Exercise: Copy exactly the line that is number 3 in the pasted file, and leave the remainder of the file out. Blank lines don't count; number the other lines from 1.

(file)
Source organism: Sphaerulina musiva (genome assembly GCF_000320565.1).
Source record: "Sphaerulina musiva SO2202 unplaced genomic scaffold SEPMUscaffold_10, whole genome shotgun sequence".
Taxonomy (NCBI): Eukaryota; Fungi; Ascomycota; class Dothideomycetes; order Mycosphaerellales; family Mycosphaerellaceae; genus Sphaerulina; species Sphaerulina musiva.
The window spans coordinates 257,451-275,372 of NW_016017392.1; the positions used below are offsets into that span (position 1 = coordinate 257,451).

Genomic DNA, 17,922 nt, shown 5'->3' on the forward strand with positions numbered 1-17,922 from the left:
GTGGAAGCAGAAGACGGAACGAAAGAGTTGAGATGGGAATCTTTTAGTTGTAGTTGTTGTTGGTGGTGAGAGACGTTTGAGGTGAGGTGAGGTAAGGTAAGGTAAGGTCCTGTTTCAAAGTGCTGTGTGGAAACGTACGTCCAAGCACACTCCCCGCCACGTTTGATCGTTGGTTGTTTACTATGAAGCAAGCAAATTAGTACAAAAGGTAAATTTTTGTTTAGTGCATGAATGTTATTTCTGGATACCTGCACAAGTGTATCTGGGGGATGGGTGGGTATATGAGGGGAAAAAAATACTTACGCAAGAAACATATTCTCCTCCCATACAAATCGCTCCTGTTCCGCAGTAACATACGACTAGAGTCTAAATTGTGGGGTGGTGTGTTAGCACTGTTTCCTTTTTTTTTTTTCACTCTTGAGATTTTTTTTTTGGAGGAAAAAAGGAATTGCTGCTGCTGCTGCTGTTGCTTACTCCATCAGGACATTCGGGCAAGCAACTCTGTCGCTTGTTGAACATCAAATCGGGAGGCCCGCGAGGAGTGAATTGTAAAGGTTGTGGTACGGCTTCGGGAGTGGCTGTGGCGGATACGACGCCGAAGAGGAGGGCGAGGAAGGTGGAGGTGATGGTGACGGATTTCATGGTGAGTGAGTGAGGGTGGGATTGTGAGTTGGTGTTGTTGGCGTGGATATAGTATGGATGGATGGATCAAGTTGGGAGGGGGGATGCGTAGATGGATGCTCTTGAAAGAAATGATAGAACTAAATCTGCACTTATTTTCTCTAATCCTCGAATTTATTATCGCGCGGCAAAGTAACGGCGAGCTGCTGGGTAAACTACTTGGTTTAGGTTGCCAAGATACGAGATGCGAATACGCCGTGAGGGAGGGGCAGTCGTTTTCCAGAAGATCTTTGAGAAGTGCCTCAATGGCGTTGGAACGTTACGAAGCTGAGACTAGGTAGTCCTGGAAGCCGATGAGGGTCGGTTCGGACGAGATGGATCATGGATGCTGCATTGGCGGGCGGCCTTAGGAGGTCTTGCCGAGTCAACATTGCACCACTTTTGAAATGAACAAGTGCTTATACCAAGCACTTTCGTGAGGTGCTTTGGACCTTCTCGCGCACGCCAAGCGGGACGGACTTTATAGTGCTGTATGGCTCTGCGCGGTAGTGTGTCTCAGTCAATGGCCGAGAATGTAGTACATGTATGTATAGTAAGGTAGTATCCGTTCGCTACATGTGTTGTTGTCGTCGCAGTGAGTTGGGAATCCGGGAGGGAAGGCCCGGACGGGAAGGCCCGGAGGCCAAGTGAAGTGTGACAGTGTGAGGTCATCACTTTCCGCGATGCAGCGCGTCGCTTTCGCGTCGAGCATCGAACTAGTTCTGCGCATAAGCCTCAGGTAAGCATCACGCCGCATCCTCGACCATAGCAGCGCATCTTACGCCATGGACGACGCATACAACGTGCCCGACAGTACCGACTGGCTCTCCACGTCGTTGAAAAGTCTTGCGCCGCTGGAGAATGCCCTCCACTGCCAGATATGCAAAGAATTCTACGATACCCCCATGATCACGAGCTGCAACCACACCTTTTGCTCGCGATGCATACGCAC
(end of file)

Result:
Taxonomy (NCBI): Eukaryota; Fungi; Ascomycota; class Dothideomycetes; order Mycosphaerellales; family Mycosphaerellaceae; genus Sphaerulina; species Sphaerulina musiva.